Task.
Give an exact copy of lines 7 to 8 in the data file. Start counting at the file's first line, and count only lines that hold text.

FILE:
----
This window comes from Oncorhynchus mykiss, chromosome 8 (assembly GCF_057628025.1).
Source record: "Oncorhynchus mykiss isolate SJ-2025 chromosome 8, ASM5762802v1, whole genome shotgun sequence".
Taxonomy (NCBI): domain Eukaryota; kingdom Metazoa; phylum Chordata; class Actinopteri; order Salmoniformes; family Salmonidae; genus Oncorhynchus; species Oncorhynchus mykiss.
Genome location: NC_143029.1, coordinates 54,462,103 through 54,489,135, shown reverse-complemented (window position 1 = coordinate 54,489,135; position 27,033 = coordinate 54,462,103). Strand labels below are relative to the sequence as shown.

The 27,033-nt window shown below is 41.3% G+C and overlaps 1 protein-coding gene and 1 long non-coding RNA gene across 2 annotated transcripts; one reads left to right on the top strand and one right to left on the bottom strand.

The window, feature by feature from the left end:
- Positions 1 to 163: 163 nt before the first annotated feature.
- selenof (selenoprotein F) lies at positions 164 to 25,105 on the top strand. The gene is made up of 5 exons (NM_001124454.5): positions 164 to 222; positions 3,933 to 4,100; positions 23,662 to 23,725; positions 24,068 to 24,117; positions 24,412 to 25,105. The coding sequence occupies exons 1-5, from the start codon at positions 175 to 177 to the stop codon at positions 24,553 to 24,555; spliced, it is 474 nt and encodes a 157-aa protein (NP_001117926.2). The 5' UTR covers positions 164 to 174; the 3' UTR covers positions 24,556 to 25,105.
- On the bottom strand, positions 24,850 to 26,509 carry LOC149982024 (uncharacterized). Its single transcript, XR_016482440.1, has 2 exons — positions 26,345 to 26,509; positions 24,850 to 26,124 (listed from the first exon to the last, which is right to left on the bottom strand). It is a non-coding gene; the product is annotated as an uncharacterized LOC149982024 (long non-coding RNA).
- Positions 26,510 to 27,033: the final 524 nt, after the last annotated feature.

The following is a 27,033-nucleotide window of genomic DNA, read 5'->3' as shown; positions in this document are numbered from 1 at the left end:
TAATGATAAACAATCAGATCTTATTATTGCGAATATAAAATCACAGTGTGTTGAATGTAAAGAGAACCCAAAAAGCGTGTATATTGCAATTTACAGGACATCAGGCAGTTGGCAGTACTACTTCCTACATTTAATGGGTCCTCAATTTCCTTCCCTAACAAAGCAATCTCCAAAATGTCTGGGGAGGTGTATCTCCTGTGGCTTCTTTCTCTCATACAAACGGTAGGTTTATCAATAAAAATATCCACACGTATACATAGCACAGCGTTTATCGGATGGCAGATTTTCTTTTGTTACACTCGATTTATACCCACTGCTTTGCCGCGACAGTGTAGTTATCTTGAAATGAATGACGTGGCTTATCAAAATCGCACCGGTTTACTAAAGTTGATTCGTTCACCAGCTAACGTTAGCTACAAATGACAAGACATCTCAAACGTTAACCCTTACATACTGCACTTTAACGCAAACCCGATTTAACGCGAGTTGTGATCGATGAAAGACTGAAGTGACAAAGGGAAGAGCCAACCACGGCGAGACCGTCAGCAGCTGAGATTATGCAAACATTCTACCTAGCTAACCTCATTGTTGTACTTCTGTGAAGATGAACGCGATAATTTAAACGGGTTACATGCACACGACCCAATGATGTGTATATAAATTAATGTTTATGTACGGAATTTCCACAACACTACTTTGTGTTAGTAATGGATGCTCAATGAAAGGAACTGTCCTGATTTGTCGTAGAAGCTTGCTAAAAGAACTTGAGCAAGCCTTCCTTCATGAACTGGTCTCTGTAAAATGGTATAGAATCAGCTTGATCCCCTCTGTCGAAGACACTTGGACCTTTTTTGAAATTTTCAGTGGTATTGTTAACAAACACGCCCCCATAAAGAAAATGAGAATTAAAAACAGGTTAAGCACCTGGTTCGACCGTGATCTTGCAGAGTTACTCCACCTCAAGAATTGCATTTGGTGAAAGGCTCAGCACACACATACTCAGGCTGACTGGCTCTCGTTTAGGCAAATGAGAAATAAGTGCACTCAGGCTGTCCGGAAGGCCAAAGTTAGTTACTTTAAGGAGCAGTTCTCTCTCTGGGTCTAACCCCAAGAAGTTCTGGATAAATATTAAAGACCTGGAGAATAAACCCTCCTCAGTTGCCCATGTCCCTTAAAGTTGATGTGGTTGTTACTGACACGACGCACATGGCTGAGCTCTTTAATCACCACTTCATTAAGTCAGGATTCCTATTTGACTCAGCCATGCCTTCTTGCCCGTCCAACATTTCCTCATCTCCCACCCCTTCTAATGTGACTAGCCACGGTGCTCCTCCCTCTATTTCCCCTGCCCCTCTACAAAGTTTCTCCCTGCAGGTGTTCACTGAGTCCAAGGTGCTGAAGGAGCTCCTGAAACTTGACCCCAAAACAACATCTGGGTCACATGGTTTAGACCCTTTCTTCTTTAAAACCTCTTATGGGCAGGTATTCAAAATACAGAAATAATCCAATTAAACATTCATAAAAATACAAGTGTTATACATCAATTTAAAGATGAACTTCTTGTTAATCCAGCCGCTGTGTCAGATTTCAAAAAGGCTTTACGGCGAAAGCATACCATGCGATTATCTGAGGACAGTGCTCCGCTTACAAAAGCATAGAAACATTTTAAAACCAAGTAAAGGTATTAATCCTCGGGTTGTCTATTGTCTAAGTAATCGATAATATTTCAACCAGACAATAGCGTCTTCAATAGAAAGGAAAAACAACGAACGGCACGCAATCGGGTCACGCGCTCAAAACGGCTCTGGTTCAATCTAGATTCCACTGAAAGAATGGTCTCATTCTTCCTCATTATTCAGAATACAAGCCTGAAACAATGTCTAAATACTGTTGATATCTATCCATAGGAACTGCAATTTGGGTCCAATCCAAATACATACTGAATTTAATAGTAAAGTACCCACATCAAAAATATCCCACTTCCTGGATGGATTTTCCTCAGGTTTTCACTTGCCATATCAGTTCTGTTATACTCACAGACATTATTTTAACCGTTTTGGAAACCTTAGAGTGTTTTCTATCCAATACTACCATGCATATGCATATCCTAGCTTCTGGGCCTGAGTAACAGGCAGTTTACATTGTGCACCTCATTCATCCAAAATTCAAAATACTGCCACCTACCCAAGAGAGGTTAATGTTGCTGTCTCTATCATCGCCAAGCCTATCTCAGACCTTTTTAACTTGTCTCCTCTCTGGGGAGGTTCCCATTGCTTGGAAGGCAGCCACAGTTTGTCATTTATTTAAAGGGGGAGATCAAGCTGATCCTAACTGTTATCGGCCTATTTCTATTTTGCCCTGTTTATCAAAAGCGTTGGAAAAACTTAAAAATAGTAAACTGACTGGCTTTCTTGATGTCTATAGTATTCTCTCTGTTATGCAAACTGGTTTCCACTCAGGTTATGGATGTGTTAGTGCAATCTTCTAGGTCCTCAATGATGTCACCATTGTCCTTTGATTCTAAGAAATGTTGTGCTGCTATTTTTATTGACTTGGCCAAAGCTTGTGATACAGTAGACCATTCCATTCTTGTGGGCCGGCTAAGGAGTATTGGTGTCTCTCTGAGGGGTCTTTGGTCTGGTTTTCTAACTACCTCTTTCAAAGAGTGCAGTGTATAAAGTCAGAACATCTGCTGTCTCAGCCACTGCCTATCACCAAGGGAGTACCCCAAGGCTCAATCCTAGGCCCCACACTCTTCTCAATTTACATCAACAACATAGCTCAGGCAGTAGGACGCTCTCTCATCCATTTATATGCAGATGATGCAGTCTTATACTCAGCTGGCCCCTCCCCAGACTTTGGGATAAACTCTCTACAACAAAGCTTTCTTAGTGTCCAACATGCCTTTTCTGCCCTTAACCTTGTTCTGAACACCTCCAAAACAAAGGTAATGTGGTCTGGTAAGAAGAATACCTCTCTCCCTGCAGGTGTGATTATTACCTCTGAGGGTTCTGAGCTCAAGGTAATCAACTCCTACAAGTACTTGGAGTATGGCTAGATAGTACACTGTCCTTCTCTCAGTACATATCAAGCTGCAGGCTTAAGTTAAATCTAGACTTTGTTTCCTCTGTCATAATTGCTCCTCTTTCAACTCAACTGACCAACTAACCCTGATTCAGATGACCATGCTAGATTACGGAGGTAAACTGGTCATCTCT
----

- Positions 1 to 163: 163 nt before the first annotated feature.
- selenof (selenoprotein F) lies at positions 164 to 25,105 on the top strand. The gene is made up of 5 exons (NM_001124454.5): positions 164 to 222; positions 3,933 to 4,100; positions 23,662 to 23,725; positions 24,068 to 24,117; positions 24,412 to 25,105. The coding sequence occupies exons 1-5, from the start codon at positions 175 to 177 to the stop codon at positions 24,553 to 24,555; spliced, it is 474 nt and encodes a 157-aa protein (NP_001117926.2). The 5' UTR covers positions 164 to 174; the 3' UTR covers positions 24,556 to 25,105.